One frigid winter night in Manhattan I decided to no longer hibernate at home. It was time to hibernate indoors elsewhere. I convinced a few friends to do the same and out into the cold we went.
We joined a brave, ear-muffed group of people lined up around the block to see a new film at a tiny, yet charming theater. Unfortunately, the lone, annoyed box-office operator was creating a similarly annoying ambience. The only thing worse than a long line of cranky people is a long line of cranky people in freezing weather.
After waiting for 20 minutes, and standing behind at least another 20 people, I noticed it. Nestled off to the side, two people were using an interactive, self-service kiosk to purchase their e-tickets.
This place had kiosks!
I jumped off the line, went up to the kiosk, bought our tickets and in we walked. The transaction took two minutes.
Why do kiosks often go unused when they can clearly save time and sanity? Do people not see them or do they just choose not to use them?
Still on my kiosk high, I successfully used a unit at the airport after attending the KioskCom Self Service Expo in Las Vegas in April. However, I noticed that some people still opted to wait in long lines for personal assistance.
“You can’t just put a kiosk out there and hope someone will have the curiosity to find it,” said Frances Mendelsohn, president of kiosk research group Summit Research Associates Inc. Mendelsohn was a speaker at the KioskCom event, as well as a judge for the show’s Self-Service Excellence Awards.
“Signage is critical and this is where a lot of companies fail,” she told Chain Store Age following the conference. “People need to know that kiosks are, in fact, available and what using one will do for them.”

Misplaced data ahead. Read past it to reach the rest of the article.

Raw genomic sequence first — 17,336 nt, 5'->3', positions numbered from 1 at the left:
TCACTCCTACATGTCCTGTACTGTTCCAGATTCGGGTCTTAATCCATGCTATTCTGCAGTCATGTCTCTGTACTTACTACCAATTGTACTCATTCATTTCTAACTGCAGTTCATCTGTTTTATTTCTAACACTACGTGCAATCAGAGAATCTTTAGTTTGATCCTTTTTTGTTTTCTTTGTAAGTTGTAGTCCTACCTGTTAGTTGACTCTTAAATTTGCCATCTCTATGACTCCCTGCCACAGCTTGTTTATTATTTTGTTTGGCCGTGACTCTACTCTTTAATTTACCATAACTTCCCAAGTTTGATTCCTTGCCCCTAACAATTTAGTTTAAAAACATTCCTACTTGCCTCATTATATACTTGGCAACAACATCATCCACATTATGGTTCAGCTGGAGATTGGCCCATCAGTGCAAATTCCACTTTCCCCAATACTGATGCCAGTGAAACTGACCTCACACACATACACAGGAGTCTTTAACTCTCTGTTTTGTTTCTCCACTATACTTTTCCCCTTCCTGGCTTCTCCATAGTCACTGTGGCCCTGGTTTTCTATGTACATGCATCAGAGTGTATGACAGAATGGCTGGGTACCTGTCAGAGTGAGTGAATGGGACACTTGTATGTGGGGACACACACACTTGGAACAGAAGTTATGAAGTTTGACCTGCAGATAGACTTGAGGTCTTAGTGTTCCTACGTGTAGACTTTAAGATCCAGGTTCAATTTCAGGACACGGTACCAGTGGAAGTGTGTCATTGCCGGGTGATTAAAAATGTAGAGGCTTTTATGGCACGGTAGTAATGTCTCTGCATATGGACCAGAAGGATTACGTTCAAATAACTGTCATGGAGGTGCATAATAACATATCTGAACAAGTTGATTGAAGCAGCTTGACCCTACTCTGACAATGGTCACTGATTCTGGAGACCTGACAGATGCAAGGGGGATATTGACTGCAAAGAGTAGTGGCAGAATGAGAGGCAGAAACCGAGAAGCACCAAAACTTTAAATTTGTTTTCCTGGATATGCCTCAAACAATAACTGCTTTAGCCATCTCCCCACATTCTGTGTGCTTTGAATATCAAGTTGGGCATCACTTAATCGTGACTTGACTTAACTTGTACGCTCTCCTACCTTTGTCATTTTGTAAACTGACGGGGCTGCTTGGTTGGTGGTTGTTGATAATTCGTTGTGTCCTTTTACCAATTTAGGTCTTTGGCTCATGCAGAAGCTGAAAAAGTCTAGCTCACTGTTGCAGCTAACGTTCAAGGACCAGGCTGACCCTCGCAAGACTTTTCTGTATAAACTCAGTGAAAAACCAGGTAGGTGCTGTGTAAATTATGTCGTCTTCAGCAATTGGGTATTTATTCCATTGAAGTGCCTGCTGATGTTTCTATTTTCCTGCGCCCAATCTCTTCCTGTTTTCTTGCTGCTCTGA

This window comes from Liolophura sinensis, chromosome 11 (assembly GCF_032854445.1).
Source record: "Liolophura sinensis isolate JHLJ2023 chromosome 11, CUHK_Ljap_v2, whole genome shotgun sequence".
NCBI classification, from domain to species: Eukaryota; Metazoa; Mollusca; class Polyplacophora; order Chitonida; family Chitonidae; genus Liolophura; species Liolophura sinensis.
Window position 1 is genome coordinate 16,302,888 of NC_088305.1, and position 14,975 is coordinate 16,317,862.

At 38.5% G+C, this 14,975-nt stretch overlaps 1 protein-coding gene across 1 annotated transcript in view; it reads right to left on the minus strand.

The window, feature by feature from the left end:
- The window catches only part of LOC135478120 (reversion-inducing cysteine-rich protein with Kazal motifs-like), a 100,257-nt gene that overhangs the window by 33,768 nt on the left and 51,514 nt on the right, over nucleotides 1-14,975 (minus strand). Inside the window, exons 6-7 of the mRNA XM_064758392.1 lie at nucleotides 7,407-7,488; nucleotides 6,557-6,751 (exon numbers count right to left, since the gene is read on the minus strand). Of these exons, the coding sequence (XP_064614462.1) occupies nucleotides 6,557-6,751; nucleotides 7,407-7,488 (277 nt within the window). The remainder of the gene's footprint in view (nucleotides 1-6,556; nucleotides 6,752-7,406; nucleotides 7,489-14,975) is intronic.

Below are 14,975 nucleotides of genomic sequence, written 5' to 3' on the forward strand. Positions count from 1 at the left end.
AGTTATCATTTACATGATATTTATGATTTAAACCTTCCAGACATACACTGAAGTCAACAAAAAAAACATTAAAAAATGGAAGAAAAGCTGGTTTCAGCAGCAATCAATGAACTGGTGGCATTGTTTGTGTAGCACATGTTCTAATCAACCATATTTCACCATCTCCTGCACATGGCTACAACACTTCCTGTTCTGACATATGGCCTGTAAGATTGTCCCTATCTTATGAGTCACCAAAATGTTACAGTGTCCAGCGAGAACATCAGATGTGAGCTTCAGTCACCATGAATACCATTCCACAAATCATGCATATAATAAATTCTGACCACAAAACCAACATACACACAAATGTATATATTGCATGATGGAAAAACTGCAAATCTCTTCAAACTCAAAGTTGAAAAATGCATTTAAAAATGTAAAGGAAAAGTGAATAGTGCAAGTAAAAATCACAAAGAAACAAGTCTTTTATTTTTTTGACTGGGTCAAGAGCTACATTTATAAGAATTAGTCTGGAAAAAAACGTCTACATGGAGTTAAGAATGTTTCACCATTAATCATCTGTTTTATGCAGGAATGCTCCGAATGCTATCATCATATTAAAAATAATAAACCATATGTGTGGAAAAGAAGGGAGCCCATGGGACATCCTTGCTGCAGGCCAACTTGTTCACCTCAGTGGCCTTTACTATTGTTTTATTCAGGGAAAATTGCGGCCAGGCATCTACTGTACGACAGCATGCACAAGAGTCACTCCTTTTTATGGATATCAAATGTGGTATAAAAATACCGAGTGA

Mendelsohn also suggested that kiosks should include signage with step-by-step information to avoid any surprises.
“Nothing irks me more than a kiosk that isn’t up front with a consumer,” Mendelsohn said.
“For example, some photo kiosks don’t tell you how much prints will be. You’ll go through the whole process before you realize that Wal-Mart is so much cheaper,” she explained. “Customers need to know what they’re getting themselves into before they waste their time.”
Of course, some companies might not want to reveal the cost of a service until the end of the ordering process “because it may be pricey,” she said, “While some consumers may still get the prints after going through the process—despite the price—statistics prove that the majority will not.”
It seems that kiosk placement is also crucial. Let’s face it, I was surprised to find that little treasure at my local movie theater. Mendelsohn reinforced the fact that I am not alone.
“I’ve seen kiosks in major hotels that have self check-in and checkout and I didn’t even realize the option was available. Why have a kiosk if no one is going to see it?”
That’s a good question. I’m sure those who were in line at the movies with us would have liked to have known the answer, too.